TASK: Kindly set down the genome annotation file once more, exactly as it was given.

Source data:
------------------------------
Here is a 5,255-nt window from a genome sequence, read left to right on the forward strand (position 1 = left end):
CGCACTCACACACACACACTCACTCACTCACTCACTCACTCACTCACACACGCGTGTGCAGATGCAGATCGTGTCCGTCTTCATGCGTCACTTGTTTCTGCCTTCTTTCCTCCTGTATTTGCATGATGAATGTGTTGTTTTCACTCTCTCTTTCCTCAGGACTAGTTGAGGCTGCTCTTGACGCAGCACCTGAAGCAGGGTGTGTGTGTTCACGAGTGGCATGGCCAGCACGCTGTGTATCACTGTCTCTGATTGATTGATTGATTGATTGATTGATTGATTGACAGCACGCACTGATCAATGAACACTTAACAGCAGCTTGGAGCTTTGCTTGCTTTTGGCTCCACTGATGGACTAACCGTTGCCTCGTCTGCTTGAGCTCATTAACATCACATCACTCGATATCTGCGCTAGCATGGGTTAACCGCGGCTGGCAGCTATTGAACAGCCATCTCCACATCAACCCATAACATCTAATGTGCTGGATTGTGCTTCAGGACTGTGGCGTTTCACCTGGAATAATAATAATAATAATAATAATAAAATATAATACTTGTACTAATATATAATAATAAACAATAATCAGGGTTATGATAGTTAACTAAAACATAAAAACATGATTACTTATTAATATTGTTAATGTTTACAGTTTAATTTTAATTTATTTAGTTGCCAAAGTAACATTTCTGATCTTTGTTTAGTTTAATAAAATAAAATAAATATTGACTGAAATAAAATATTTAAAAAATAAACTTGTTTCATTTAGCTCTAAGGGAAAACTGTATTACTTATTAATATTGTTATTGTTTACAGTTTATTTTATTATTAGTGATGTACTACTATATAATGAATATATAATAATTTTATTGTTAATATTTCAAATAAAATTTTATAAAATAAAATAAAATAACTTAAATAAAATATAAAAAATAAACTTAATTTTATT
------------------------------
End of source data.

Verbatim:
Here is a 5,255-nt window from a genome sequence, read left to right on the forward strand (position 1 = left end):
CGCACTCACACACACACACTCACTCACTCACTCACTCACTCACTCACACACGCGTGTGCAGATGCAGATCGTGTCCGTCTTCATGCGTCACTTGTTTCTGCCTTCTTTCCTCCTGTATTTGCATGATGAATGTGTTGTTTTCACTCTCTCTTTCCTCAGGACTAGTTGAGGCTGCTCTTGACGCAGCACCTGAAGCAGGGTGTGTGTGTTCACGAGTGGCATGGCCAGCACGCTGTGTATCACTGTCTCTGATTGATTGATTGATTGATTGATTGATTGATTGACAGCACGCACTGATCAATGAACACTTAACAGCAGCTTGGAGCTTTGCTTGCTTTTGGCTCCACTGATGGACTAACCGTTGCCTCGTCTGCTTGAGCTCATTAACATCACATCACTCGATATCTGCGCTAGCATGGGTTAACCGCGGCTGGCAGCTATTGAACAGCCATCTCCACATCAACCCATAACATCTAATGTGCTGGATTGTGCTTCAGGACTGTGGCGTTTCACCTGGAATAATAATAATAATAATAATAATAAAATATAATACTTGTACTAATATATAATAATAAACAATAATCAGGGTTATGATAGTTAACTAAAACATAAAAACATGATTACTTATTAATATTGTTAATGTTTACAGTTTAATTTTAATTTATTTAGTTGCCAAAGTAACATTTCTGATCTTTGTTTAGTTTAATAAAATAAAATAAATATTGACTGAAATAAAATATTTAAAAAATAAACTTGTTTCATTTAGCTCTAAGGGAAAACTGTATTACTTATTAATATTGTTATTGTTTACAGTTTATTTTATTATTAGTGATGTACTACTATATAATGAATATATAATAATTTTATTGTTAATATTTCAAATAAAATTTTATAAAATAAAATAAAATAACTTAAATAAAATATAAAAAATAAACTTAATTTTATT